SAP is right to be cautious not to push the Business ByDesign product out too quickly. To this day some current and former BusinessOne resellers complain that they were encouraged to sell that software before it was fully functional and paid a high price with unhappy customers. But it sounds like the cautious approach with Business ByDesign isn't due to the technology, but instead with everything that surrounds the product such as support and services. SAP would do well to tap into the expertise of its channel partners as much as possible while it's building the market for Business ByDesign, rather than waiting until the company thinks it has all the pieces in place.

Next: Fix Its TomorrowNow Mess

3. Fix Its TomorrowNow Mess

SAP's acquisition of third-party application support company TomorrowNow in January 2005 certainly seemed to make sense at the time. Coming on the heels of Oracle's $10.3 billion PeopleSoft acquisition, owning a company that provided support services for PeopleSoft and JD Edwards software could help bring disaffected owners of those applications into the SAP orbit "- or so the thinking went.

But TomorrowNow has become more of a liability than an asset. Earlier this year Oracle sued SAP claiming TomorrowNow employees posed as Oracle customers to illegally acquire Oracle software and support materials. SAP has acknowledged that "some inappropriate downloads of [Oracle] fixes and support documents" occurred at TomorrowNow, but denies SAP had access to the intellectual property. The suit is ongoing and Oracle and SAP are due to meet in court in February.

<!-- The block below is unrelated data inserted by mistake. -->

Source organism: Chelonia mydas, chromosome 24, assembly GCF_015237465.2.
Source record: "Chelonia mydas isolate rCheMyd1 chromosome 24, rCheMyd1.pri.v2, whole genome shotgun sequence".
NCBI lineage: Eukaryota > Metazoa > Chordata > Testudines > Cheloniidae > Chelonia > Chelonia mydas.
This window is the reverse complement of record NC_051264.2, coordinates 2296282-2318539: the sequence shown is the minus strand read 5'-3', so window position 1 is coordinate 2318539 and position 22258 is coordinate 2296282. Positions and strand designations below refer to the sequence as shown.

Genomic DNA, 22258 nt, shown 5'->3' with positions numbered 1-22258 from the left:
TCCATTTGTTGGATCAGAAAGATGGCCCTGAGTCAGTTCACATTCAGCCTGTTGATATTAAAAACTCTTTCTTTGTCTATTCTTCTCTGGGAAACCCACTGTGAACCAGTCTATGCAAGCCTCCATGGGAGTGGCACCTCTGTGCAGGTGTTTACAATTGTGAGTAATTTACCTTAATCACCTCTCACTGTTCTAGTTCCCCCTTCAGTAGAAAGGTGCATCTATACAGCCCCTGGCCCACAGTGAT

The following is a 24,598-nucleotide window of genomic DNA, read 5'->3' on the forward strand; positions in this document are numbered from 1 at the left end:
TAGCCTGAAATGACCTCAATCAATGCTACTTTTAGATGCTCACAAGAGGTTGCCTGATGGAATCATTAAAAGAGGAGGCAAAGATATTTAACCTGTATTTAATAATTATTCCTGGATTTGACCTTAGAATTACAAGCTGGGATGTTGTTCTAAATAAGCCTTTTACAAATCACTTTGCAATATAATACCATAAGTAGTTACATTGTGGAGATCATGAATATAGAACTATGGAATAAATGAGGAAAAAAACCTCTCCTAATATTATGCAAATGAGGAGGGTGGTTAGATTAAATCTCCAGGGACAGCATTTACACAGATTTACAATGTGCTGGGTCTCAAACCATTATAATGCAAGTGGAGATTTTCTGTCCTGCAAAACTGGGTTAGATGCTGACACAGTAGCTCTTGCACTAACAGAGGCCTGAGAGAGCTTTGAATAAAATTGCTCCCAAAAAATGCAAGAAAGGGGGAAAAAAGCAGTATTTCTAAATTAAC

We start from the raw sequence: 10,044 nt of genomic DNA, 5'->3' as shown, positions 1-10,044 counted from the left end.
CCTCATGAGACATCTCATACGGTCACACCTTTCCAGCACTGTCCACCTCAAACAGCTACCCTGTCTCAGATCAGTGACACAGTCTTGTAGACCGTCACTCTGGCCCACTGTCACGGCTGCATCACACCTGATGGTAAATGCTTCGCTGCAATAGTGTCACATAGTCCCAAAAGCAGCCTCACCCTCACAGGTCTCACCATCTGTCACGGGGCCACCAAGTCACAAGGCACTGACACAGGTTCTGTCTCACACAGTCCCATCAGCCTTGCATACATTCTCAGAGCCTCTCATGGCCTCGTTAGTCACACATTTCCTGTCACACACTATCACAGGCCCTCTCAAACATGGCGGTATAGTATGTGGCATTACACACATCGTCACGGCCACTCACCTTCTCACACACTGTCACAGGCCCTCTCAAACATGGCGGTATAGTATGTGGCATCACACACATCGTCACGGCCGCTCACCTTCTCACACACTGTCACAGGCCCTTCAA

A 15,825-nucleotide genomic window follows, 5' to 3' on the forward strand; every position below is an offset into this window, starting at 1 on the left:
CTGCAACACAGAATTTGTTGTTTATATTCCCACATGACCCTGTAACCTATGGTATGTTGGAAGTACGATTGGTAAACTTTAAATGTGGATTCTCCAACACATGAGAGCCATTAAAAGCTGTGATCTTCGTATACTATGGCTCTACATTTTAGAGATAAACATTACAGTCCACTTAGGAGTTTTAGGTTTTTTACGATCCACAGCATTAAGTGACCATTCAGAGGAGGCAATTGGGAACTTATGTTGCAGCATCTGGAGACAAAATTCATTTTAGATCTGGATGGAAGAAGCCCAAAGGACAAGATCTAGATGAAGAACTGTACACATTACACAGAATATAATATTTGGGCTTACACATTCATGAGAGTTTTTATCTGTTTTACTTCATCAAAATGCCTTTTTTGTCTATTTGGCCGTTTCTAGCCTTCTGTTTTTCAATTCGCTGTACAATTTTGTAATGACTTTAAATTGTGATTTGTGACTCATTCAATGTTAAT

Last month SAP announced that top TomorrowNow executives, including CEO Andrew Nelson, had resigned and that SAP was considering its options, including selling off the company.

It's hard to envision any business engaging with TomorrowNow for its services when the legality of its business practices have been called into question. TomorrowNow has become a liability for SAP and the software giant must take steps to remove the distraction. That means either selling the subsidiary or even shutting it down and in some way resolving the Oracle lawsuit.

4. Convince ERP Application Customers To Upgrade To ERP 6.0

While it's been more than 18 months since SAP debuted SAP ERP 6.0 (previously known as MySAP 2005), only about 6,000 of the company's 33,000 or so ERP software customers have upgraded to the latest version of the company's flagship product. The majority remain on the aging R/3 generation of applications or MySAP ERP 2004.

SAP's strategy is to maintain ERP 6.0 as the core of its application set until 2010, delivering new functionality and improvements through enhancement packages that customers implement as needed instead of requiring total system upgrades. But those enhancement packages only work if customers have the ERP 6.0 foundation.

Upgrading from an older version of SAP's applications to the new release isn't trivial, especially for businesses with large-scale deployments. Analysts say some customers have weighed the costs and hassle of upgrading against the gains in new functionality and are opting to sit tight for the moment.

There's no easy answer here, but SAP must find a way to convince its customer base that it's time to move up. It must do a better job of stating the value proposition of upgrading to ERP 6.0, somehow helping to defray upgrade costs and working with systems integrators and other channel partners to reduce the pain of upgrading are all possible steps.